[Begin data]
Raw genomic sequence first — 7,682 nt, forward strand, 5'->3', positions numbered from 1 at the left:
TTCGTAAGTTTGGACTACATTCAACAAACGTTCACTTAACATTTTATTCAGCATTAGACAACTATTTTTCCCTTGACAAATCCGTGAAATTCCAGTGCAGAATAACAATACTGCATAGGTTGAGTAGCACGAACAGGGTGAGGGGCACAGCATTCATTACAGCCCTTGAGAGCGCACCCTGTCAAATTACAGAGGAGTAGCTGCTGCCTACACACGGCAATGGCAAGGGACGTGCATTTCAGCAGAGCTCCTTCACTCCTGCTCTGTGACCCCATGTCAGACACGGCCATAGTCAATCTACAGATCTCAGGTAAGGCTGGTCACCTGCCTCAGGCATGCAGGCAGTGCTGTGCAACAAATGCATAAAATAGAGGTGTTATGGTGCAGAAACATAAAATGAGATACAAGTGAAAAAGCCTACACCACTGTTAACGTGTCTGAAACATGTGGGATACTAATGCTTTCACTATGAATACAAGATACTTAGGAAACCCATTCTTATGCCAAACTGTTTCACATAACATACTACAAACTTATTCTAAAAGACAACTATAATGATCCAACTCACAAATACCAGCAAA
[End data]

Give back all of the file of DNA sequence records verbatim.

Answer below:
Raw genomic sequence first — 7,682 nt, forward strand, 5'->3', positions numbered from 1 at the left:
TTCGTAAGTTTGGACTACATTCAACAAACGTTCACTTAACATTTTATTCAGCATTAGACAACTATTTTTCCCTTGACAAATCCGTGAAATTCCAGTGCAGAATAACAATACTGCATAGGTTGAGTAGCACGAACAGGGTGAGGGGCACAGCATTCATTACAGCCCTTGAGAGCGCACCCTGTCAAATTACAGAGGAGTAGCTGCTGCCTACACACGGCAATGGCAAGGGACGTGCATTTCAGCAGAGCTCCTTCACTCCTGCTCTGTGACCCCATGTCAGACACGGCCATAGTCAATCTACAGATCTCAGGTAAGGCTGGTCACCTGCCTCAGGCATGCAGGCAGTGCTGTGCAACAAATGCATAAAATAGAGGTGTTATGGTGCAGAAACATAAAATGAGATACAAGTGAAAAAGCCTACACCACTGTTAACGTGTCTGAAACATGTGGGATACTAATGCTTTCACTATGAATACAAGATACTTAGGAAACCCATTCTTATGCCAAACTGTTTCACATAACATACTACAAACTTATTCTAAAAGACAACTATAATGATCCAACTCACAAATACCAGCAAA